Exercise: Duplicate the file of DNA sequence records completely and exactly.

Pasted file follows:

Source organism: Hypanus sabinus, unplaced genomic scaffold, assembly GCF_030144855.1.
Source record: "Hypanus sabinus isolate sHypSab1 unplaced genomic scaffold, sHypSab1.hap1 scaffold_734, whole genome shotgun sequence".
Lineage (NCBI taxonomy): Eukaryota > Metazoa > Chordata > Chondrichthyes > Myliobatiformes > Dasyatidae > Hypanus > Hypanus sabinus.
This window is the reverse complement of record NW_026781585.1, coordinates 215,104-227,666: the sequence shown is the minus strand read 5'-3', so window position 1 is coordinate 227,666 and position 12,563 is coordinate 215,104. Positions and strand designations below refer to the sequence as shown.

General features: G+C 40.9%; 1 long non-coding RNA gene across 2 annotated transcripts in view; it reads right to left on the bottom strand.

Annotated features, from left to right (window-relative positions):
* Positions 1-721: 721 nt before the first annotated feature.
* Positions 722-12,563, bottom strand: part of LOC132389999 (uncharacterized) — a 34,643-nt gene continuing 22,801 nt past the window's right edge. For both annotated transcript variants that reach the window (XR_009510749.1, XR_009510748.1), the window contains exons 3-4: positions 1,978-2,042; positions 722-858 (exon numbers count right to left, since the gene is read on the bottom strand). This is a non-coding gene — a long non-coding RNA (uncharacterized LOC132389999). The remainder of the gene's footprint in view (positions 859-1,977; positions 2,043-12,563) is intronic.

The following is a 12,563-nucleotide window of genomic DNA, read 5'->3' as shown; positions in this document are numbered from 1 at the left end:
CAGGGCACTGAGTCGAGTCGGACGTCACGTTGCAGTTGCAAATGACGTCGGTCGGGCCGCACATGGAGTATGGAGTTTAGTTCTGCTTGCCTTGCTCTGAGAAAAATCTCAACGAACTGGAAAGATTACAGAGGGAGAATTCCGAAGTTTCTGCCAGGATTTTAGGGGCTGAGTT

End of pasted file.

Source organism: Hypanus sabinus, unplaced genomic scaffold, assembly GCF_030144855.1.
Source record: "Hypanus sabinus isolate sHypSab1 unplaced genomic scaffold, sHypSab1.hap1 scaffold_734, whole genome shotgun sequence".
Lineage (NCBI taxonomy): Eukaryota > Metazoa > Chordata > Chondrichthyes > Myliobatiformes > Dasyatidae > Hypanus > Hypanus sabinus.
This window is the reverse complement of record NW_026781585.1, coordinates 215,104-227,666: the sequence shown is the minus strand read 5'-3', so window position 1 is coordinate 227,666 and position 12,563 is coordinate 215,104. Positions and strand designations below refer to the sequence as shown.

General features: G+C 40.9%; 1 long non-coding RNA gene across 2 annotated transcripts in view; it reads right to left on the bottom strand.

Annotated features, from left to right (window-relative positions):
* Positions 1-721: 721 nt before the first annotated feature.
* Positions 722-12,563, bottom strand: part of LOC132389999 (uncharacterized) — a 34,643-nt gene continuing 22,801 nt past the window's right edge. For both annotated transcript variants that reach the window (XR_009510749.1, XR_009510748.1), the window contains exons 3-4: positions 1,978-2,042; positions 722-858 (exon numbers count right to left, since the gene is read on the bottom strand). This is a non-coding gene — a long non-coding RNA (uncharacterized LOC132389999). The remainder of the gene's footprint in view (positions 859-1,977; positions 2,043-12,563) is intronic.

The following is a 12,563-nucleotide window of genomic DNA, read 5'->3' as shown; positions in this document are numbered from 1 at the left end:
CAGGGCACTGAGTCGAGTCGGACGTCACGTTGCAGTTGCAAATGACGTCGGTCGGGCCGCACATGGAGTATGGAGTTTAGTTCTGCTTGCCTTGCTCTGAGAAAAATCTCAACGAACTGGAAAGATTACAGAGGGAGAATTCCGAAGTTTCTGCCAGGATTTTAGGGGCTGAGTT